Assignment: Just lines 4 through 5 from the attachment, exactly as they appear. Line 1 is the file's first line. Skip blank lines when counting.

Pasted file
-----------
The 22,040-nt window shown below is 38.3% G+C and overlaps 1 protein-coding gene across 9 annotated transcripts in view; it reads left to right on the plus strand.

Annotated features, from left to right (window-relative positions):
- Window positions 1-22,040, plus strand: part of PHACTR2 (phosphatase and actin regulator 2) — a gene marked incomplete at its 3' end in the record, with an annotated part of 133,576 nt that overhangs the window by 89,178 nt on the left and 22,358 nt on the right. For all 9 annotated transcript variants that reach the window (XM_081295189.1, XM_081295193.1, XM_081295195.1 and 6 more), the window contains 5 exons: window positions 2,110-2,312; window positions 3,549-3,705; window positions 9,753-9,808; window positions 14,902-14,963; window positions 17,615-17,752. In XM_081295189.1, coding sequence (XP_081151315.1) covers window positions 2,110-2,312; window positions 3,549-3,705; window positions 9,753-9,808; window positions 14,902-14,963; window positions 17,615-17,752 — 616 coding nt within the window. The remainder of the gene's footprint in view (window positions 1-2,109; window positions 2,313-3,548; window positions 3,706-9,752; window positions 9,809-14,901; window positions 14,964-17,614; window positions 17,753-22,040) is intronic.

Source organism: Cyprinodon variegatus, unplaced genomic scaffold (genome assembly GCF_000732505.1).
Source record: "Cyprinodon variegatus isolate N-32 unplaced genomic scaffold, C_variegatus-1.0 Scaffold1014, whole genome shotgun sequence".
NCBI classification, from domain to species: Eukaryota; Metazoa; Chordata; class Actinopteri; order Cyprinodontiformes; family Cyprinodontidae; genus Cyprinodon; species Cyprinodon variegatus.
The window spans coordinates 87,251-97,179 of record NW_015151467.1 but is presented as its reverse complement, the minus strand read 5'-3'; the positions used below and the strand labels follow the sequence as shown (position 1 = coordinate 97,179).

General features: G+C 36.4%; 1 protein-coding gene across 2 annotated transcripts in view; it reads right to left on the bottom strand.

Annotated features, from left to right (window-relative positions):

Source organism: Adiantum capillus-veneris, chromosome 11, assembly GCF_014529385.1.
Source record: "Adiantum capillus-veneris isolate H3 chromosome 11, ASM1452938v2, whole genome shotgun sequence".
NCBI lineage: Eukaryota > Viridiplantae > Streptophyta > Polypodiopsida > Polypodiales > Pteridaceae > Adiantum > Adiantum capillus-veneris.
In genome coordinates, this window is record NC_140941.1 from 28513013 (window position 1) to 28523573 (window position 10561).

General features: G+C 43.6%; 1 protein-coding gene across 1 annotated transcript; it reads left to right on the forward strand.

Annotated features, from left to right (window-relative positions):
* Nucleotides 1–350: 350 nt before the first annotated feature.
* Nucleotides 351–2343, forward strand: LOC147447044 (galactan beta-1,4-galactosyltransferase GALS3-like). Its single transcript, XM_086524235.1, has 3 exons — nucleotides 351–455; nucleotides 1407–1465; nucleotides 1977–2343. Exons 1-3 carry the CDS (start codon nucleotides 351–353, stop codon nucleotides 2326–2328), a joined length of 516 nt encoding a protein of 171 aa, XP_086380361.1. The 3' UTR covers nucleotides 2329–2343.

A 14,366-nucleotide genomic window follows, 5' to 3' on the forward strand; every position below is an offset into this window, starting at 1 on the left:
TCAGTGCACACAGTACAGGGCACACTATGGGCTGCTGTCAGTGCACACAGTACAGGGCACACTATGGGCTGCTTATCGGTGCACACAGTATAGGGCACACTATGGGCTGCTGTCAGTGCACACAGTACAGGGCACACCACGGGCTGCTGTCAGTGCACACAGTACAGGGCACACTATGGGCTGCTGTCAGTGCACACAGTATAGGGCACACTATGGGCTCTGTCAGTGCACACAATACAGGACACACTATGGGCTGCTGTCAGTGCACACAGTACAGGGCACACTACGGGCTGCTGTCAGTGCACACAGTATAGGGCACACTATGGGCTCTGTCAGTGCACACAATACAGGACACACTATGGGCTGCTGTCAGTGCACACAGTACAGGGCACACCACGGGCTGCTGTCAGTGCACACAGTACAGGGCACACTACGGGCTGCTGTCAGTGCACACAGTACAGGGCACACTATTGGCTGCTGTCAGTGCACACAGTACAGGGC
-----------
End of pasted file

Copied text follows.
Source organism: Cyprinodon variegatus, unplaced genomic scaffold (genome assembly GCF_000732505.1).
Source record: "Cyprinodon variegatus isolate N-32 unplaced genomic scaffold, C_variegatus-1.0 Scaffold1014, whole genome shotgun sequence".